ERP Security Vulnerabilities Call for Rigorous Solutions
Learn why enterprise resource planning (ERP) solutions are at risk of cyberattack and what security protocols should be in place to protect data and systems.
If your business uses enterprise resource planning (ERP) software, you understand the synergy, integration and transparency it affords every use. It’s that same functionality that makes your ERP a prime target for hackers.
The ERP’s greatest benefit is also its biggest vulnerability — the collection and storage of data within one system. The single source of data truth lets businesses make better decisions quickly but also makes those systems highly desirable to hackers.
Understanding how to protect an ERP solution, whether installed on-premises or used in the cloud, can save you the disruption and expense of a data breach.
Here are some of the most common ERP security issues and how to prevent them.
What Can We Do to Protect our ERP?
One of the most important things your business can do to protect your ERP data is to be disciplined in applying software updates, upgrades and patches. These tweaks to your apps often contain security provisions to respond to emerging threats. Delaying the application of or failing to apply these improvements to your ERP and any connected systems increase the likelihood that a hacker could gain access to functionality and data.
What ERP Protections Do We Need for Cloud-Based Solutions?
Cloud-based ERPs offer major advantages over on=premises solutions, including the ability to scale quickly and be accessed on any device anywhere at any time. However, your business needs to be sure to shield web-accessible data generated by or stored in your ERP. Insecure ERPs, especially older models, are vulnerable to attack by hackers who exploit the accessibility of these apps to compromise data.
How Do We Control Connectivity to Our ERP?
An ERP is designed to be accessible to many people at the same time. Providing access to your ERP is important … but how you provide access is more critical. You need to be sure there are rigorous password rules in place, that passwords are changed often, and that you realize passwords are just the beginning. Good password hygiene includes the following:
- A combination of uppercase and lowercase letters, numbers and symbols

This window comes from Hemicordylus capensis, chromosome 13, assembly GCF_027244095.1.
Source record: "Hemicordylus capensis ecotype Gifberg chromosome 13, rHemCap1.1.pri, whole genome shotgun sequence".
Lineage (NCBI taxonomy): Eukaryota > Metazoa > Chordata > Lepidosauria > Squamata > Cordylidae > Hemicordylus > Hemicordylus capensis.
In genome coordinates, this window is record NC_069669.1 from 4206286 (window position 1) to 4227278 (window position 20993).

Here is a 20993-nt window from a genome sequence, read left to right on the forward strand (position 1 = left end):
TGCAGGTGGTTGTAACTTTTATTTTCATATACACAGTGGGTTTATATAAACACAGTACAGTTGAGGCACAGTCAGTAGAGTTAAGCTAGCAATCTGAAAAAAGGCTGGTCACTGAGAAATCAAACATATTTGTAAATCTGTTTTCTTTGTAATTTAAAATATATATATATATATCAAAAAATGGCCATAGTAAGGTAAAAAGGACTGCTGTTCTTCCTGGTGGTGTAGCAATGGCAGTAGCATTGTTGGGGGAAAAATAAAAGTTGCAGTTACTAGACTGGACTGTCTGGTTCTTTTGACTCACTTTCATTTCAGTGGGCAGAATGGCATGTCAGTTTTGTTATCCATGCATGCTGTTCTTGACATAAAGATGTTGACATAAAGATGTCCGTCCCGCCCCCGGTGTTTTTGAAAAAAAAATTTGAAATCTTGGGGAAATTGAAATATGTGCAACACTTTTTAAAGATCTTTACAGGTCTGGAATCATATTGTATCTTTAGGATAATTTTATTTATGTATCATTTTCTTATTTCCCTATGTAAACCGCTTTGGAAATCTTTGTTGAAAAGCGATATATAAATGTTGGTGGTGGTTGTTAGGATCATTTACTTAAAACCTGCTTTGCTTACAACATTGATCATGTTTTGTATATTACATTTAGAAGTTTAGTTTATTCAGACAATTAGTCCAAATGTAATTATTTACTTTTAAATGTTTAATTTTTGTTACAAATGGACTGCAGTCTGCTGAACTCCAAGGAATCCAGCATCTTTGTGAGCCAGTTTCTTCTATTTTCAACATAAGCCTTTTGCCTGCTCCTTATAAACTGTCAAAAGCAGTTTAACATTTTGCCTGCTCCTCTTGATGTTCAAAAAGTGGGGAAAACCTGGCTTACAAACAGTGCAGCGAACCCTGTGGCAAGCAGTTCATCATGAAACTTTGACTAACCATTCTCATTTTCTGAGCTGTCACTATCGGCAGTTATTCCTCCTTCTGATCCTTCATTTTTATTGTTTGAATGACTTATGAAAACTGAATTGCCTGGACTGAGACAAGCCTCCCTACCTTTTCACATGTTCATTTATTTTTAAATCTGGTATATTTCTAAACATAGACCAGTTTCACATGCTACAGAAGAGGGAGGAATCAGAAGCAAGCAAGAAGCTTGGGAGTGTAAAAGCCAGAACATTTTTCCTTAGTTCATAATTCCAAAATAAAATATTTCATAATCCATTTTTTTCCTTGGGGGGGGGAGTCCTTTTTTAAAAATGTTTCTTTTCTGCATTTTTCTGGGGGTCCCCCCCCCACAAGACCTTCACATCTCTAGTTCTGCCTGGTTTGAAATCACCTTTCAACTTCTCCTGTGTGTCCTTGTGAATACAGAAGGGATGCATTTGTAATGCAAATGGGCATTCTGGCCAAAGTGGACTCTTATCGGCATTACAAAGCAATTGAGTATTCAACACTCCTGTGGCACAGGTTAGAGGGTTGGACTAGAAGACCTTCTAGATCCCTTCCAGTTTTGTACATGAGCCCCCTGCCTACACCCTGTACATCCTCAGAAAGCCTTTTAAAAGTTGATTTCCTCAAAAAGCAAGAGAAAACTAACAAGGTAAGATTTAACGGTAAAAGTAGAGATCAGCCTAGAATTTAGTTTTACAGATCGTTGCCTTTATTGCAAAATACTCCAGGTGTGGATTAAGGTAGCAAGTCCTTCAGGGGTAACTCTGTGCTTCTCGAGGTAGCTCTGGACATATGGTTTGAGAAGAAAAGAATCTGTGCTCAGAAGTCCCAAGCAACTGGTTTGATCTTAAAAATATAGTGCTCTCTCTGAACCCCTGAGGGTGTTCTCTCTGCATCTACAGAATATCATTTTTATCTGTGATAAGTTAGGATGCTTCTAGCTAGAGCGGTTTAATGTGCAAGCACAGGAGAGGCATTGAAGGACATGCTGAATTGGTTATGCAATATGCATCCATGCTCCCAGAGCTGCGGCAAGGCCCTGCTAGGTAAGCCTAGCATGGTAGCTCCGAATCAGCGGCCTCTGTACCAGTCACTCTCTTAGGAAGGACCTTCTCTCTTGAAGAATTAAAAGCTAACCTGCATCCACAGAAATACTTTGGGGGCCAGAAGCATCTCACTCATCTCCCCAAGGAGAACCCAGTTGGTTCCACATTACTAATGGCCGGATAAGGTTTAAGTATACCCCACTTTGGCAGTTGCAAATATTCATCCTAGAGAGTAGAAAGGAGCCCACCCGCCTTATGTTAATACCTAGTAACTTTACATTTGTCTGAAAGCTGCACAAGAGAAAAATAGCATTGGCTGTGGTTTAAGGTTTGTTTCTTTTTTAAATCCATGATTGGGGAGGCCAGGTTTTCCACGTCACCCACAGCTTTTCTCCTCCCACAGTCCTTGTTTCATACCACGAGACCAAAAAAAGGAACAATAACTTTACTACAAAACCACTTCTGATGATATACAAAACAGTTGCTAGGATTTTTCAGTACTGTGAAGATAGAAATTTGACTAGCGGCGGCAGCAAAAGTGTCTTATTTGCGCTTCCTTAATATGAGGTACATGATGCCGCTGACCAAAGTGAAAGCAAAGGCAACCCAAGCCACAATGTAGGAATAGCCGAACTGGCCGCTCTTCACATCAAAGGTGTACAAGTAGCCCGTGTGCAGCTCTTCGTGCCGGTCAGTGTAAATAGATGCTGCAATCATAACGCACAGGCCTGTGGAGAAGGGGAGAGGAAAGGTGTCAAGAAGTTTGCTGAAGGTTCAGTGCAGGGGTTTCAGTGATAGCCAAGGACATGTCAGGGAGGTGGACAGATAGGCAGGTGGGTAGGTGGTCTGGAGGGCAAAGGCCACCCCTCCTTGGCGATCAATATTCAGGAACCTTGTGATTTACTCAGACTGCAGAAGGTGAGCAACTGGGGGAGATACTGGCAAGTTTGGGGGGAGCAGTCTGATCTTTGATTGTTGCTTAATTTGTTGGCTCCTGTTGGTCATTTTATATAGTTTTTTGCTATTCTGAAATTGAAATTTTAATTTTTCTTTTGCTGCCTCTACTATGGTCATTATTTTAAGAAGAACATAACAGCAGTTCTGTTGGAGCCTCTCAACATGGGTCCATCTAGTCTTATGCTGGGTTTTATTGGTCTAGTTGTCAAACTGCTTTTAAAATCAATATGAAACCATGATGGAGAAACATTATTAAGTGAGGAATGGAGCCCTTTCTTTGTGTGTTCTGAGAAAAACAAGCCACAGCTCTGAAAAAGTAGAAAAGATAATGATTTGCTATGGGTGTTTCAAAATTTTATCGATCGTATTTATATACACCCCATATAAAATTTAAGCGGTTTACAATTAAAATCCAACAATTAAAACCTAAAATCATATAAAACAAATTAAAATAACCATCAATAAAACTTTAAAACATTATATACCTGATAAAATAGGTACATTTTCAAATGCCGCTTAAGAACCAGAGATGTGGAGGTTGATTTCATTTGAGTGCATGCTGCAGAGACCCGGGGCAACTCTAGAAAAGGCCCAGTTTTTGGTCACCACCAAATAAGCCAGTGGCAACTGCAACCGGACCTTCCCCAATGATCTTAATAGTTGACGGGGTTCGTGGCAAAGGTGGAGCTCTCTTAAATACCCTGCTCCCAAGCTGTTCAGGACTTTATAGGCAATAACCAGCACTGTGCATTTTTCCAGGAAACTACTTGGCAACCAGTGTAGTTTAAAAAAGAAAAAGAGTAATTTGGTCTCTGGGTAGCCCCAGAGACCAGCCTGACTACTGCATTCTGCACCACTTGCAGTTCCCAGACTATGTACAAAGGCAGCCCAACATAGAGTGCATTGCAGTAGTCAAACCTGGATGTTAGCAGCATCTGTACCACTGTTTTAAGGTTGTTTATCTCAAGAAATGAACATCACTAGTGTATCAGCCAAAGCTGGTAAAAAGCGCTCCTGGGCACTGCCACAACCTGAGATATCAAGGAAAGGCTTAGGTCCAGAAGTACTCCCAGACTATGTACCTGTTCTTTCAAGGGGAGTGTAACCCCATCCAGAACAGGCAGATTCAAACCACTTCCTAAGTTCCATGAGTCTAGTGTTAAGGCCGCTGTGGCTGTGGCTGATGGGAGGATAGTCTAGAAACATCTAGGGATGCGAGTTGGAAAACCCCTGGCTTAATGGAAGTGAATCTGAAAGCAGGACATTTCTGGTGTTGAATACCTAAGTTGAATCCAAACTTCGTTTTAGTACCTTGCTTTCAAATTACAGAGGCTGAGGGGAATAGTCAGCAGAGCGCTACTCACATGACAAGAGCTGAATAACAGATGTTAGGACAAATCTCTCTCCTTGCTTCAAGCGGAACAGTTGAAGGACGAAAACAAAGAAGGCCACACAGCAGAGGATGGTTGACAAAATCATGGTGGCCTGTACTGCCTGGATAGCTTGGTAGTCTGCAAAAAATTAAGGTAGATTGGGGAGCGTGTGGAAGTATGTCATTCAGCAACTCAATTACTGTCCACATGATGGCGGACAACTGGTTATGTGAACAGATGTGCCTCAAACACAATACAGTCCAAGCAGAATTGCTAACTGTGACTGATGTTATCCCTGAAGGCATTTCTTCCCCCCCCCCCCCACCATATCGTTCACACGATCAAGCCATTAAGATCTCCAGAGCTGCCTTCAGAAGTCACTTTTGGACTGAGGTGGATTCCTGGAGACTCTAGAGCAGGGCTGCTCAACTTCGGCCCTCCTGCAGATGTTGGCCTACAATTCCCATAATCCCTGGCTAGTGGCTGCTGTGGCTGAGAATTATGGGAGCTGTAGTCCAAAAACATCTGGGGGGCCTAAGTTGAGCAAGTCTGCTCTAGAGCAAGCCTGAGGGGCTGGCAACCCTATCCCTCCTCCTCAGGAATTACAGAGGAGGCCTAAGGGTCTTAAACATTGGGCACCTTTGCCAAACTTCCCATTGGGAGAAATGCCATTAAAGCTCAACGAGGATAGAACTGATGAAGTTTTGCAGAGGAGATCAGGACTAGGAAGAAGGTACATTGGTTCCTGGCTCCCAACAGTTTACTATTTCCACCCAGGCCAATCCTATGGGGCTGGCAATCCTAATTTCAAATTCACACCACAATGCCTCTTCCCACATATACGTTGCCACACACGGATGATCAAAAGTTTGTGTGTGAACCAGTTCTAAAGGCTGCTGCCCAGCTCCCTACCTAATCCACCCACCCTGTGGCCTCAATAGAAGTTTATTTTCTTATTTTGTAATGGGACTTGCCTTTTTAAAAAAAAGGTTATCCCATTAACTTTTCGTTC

- Unique passwords for each application
- Password management software to generate and store passwords
To protect your ERP, you need to use multifactor authentication that uses at least two methods. The password is a known credential that the user has selected. Adding a second, unknown credential, such as a texted or emailed alphanumeric code, makes it that much harder for hackers to gain access.
How Should We Manage Access Within our ERP?
Access control is an important security consideration. Controlling what employees can access is essential to keep your ERP safe. You can configure access controls by the individual, work function, group or other configurations. A good rule of thumb is to limit access to the minimum information and systems necessary for each employee or group to get their assigned work done. Liberal access policies only make it that much easier for a hacker who successfully infiltrates your ERP to get access to data.
Another approach to access management is to limit access to users only connecting to the network from behind a firewall or via a VPN connection.
What Happens to Other Systems?
The greatest benefit of using an ERP is the ability to integrate data from multiple systems. However, if your company continues to have a Frankenstein approach to your technology strategy, with a patchworked collection of systems, you’re at increased risk. Often these other apps are used outside of the approved business practices. With each additional app accessing, using and storing your data, you risk additional expose to attack.
Having data stored redundantly in multiple systems, especially those that are not subject to the same rigorous security provisions as your ERP, is a self-defeating approach to data security.
How Can My Employees Better Understand ERP Security?
Employees are one of the greatest risks to network security, even though in most instances it’s not intentional acts that cause damage. Employees need to be informed, educated and aware of the most common ways hackers gain access to systems and data. That means having training that focuses on the importance of password protection, how to spot a phishing attempt and why updates and upgrades are necessary. Training should be extensive for new employees who are unfamiliar with the way your organization operates, but should also include ongoing reminders, information shared about new features and tests on employee comprehension and compliance.
Where Can We Find Expertise in ERP Security?
At 360 Smart Networks, we help companies throughout Atlanta and the Southeast with a multilayered managed security solution that protects ERP systems. Learn more about our security services by contacting us today.